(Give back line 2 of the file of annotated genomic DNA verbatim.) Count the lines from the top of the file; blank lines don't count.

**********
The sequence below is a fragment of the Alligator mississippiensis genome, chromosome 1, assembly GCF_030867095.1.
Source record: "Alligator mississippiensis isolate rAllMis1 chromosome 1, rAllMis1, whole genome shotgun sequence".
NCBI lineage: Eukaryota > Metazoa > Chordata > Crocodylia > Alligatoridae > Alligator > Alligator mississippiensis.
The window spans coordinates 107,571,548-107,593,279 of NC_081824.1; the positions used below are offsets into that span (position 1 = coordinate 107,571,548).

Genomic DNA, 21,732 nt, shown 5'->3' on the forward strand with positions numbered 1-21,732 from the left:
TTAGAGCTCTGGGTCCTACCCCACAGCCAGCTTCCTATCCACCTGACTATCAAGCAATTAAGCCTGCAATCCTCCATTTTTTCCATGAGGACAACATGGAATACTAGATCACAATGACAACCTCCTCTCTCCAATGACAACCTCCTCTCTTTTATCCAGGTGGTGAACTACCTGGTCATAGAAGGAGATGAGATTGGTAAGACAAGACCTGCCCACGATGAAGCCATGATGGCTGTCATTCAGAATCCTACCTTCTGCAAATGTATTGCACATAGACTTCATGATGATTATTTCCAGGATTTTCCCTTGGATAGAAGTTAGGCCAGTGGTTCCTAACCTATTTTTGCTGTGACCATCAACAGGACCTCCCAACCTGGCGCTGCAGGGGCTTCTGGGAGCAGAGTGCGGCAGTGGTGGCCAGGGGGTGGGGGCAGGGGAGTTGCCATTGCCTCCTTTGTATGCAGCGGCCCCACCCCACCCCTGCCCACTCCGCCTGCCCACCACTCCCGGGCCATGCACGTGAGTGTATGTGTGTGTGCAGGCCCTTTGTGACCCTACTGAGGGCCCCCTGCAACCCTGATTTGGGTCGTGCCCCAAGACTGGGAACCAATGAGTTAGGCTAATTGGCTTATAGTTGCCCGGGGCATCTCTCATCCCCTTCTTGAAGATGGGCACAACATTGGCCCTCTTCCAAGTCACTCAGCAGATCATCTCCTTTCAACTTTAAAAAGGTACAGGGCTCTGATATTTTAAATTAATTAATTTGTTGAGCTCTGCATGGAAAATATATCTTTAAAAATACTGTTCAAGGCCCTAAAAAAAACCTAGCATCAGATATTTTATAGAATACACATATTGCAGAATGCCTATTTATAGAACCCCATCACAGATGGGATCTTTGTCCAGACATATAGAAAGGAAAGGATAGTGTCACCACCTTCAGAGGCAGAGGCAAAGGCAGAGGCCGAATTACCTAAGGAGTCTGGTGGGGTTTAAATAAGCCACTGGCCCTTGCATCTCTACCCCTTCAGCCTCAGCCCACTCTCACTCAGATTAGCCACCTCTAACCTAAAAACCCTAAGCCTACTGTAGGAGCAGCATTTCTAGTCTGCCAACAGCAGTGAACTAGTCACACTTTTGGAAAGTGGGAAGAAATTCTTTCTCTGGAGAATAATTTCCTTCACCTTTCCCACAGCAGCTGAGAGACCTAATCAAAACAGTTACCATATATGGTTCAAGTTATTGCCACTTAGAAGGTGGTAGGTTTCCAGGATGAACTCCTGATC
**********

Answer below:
Source record: "Alligator mississippiensis isolate rAllMis1 chromosome 1, rAllMis1, whole genome shotgun sequence".